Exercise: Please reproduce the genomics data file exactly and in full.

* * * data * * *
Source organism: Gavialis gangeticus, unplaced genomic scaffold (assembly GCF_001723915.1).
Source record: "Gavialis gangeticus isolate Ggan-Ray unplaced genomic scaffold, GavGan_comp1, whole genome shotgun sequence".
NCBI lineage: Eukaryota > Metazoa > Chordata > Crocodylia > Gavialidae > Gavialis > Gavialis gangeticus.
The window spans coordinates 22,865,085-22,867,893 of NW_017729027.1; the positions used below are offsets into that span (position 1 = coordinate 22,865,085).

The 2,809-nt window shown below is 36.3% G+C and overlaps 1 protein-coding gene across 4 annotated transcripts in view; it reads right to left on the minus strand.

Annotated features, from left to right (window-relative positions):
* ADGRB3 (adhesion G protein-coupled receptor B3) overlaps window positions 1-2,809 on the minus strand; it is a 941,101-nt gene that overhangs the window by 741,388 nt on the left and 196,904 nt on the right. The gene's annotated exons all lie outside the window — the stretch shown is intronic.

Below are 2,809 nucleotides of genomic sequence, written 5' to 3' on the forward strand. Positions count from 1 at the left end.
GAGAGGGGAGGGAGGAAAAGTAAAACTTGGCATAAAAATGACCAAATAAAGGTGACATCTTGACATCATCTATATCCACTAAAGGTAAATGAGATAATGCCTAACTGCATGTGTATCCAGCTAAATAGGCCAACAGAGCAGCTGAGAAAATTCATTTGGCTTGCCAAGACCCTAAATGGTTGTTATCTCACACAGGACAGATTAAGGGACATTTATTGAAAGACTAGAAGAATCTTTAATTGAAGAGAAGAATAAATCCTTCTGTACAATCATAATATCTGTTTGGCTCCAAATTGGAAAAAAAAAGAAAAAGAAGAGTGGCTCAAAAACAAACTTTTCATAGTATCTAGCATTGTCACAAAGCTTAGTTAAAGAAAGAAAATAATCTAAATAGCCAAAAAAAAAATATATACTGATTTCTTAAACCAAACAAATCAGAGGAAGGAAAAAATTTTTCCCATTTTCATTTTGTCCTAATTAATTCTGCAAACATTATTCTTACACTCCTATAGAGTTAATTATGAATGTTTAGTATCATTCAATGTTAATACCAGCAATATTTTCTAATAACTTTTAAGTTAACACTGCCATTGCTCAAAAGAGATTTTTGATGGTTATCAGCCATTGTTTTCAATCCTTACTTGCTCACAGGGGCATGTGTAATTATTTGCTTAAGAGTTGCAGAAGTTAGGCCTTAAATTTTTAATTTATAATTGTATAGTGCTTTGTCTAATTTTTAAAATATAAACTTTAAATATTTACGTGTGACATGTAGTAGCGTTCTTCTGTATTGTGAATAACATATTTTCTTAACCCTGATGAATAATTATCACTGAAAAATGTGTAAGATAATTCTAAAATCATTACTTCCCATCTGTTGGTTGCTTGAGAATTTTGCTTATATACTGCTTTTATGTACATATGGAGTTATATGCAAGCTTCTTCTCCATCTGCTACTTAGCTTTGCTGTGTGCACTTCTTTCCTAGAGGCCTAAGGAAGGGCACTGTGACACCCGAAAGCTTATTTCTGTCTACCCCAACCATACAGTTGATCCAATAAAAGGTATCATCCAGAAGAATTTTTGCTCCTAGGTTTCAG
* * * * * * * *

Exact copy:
Source organism: Gavialis gangeticus, unplaced genomic scaffold (assembly GCF_001723915.1).
Source record: "Gavialis gangeticus isolate Ggan-Ray unplaced genomic scaffold, GavGan_comp1, whole genome shotgun sequence".
NCBI lineage: Eukaryota > Metazoa > Chordata > Crocodylia > Gavialidae > Gavialis > Gavialis gangeticus.
The window spans coordinates 22,865,085-22,867,893 of NW_017729027.1; the positions used below are offsets into that span (position 1 = coordinate 22,865,085).

The 2,809-nt window shown below is 36.3% G+C and overlaps 1 protein-coding gene across 4 annotated transcripts in view; it reads right to left on the minus strand.

Annotated features, from left to right (window-relative positions):
* ADGRB3 (adhesion G protein-coupled receptor B3) overlaps window positions 1-2,809 on the minus strand; it is a 941,101-nt gene that overhangs the window by 741,388 nt on the left and 196,904 nt on the right. The gene's annotated exons all lie outside the window — the stretch shown is intronic.

Below are 2,809 nucleotides of genomic sequence, written 5' to 3' on the forward strand. Positions count from 1 at the left end.
GAGAGGGGAGGGAGGAAAAGTAAAACTTGGCATAAAAATGACCAAATAAAGGTGACATCTTGACATCATCTATATCCACTAAAGGTAAATGAGATAATGCCTAACTGCATGTGTATCCAGCTAAATAGGCCAACAGAGCAGCTGAGAAAATTCATTTGGCTTGCCAAGACCCTAAATGGTTGTTATCTCACACAGGACAGATTAAGGGACATTTATTGAAAGACTAGAAGAATCTTTAATTGAAGAGAAGAATAAATCCTTCTGTACAATCATAATATCTGTTTGGCTCCAAATTGGAAAAAAAAAGAAAAAGAAGAGTGGCTCAAAAACAAACTTTTCATAGTATCTAGCATTGTCACAAAGCTTAGTTAAAGAAAGAAAATAATCTAAATAGCCAAAAAAAAAATATATACTGATTTCTTAAACCAAACAAATCAGAGGAAGGAAAAAATTTTTCCCATTTTCATTTTGTCCTAATTAATTCTGCAAACATTATTCTTACACTCCTATAGAGTTAATTATGAATGTTTAGTATCATTCAATGTTAATACCAGCAATATTTTCTAATAACTTTTAAGTTAACACTGCCATTGCTCAAAAGAGATTTTTGATGGTTATCAGCCATTGTTTTCAATCCTTACTTGCTCACAGGGGCATGTGTAATTATTTGCTTAAGAGTTGCAGAAGTTAGGCCTTAAATTTTTAATTTATAATTGTATAGTGCTTTGTCTAATTTTTAAAATATAAACTTTAAATATTTACGTGTGACATGTAGTAGCGTTCTTCTGTATTGTGAATAACATATTTTCTTAACCCTGATGAATAATTATCACTGAAAAATGTGTAAGATAATTCTAAAATCATTACTTCCCATCTGTTGGTTGCTTGAGAATTTTGCTTATATACTGCTTTTATGTACATATGGAGTTATATGCAAGCTTCTTCTCCATCTGCTACTTAGCTTTGCTGTGTGCACTTCTTTCCTAGAGGCCTAAGGAAGGGCACTGTGACACCCGAAAGCTTATTTCTGTCTACCCCAACCATACAGTTGATCCAATAAAAGGTATCATCCAGAAGAATTTTTGCTCCTAGGTTTCAG